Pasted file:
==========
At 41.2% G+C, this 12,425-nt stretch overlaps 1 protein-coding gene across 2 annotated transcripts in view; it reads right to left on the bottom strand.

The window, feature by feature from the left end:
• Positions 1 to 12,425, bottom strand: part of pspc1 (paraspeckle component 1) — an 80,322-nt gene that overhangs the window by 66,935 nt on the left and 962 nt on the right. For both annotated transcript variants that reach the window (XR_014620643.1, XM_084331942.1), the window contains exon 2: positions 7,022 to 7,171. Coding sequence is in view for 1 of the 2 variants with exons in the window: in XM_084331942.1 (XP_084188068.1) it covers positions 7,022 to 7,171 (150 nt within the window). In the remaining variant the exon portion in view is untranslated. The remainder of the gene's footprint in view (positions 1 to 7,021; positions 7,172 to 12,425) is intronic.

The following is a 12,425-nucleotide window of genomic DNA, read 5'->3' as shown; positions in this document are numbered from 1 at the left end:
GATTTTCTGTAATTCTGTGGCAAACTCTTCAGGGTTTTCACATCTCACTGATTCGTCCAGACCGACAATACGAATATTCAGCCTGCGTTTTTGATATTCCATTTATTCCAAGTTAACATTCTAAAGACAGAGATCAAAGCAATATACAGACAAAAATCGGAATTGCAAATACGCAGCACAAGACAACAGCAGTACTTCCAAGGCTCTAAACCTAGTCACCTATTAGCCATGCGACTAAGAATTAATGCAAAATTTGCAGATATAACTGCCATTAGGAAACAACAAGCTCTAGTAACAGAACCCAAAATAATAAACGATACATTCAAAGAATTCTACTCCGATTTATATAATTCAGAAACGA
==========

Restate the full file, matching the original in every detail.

At 41.2% G+C, this 12,425-nt stretch overlaps 1 protein-coding gene across 2 annotated transcripts in view; it reads right to left on the bottom strand.

The window, feature by feature from the left end:
• Positions 1 to 12,425, bottom strand: part of pspc1 (paraspeckle component 1) — an 80,322-nt gene that overhangs the window by 66,935 nt on the left and 962 nt on the right. For both annotated transcript variants that reach the window (XR_014620643.1, XM_084331942.1), the window contains exon 2: positions 7,022 to 7,171. Coding sequence is in view for 1 of the 2 variants with exons in the window: in XM_084331942.1 (XP_084188068.1) it covers positions 7,022 to 7,171 (150 nt within the window). In the remaining variant the exon portion in view is untranslated. The remainder of the gene's footprint in view (positions 1 to 7,021; positions 7,172 to 12,425) is intronic.

The following is a 12,425-nucleotide window of genomic DNA, read 5'->3' as shown; positions in this document are numbered from 1 at the left end:
GATTTTCTGTAATTCTGTGGCAAACTCTTCAGGGTTTTCACATCTCACTGATTCGTCCAGACCGACAATACGAATATTCAGCCTGCGTTTTTGATATTCCATTTATTCCAAGTTAACATTCTAAAGACAGAGATCAAAGCAATATACAGACAAAAATCGGAATTGCAAATACGCAGCACAAGACAACAGCAGTACTTCCAAGGCTCTAAACCTAGTCACCTATTAGCCATGCGACTAAGAATTAATGCAAAATTTGCAGATATAACTGCCATTAGGAAACAACAAGCTCTAGTAACAGAACCCAAAATAATAAACGATACATTCAAAGAATTCTACTCCGATTTATATAATTCAGAAACGA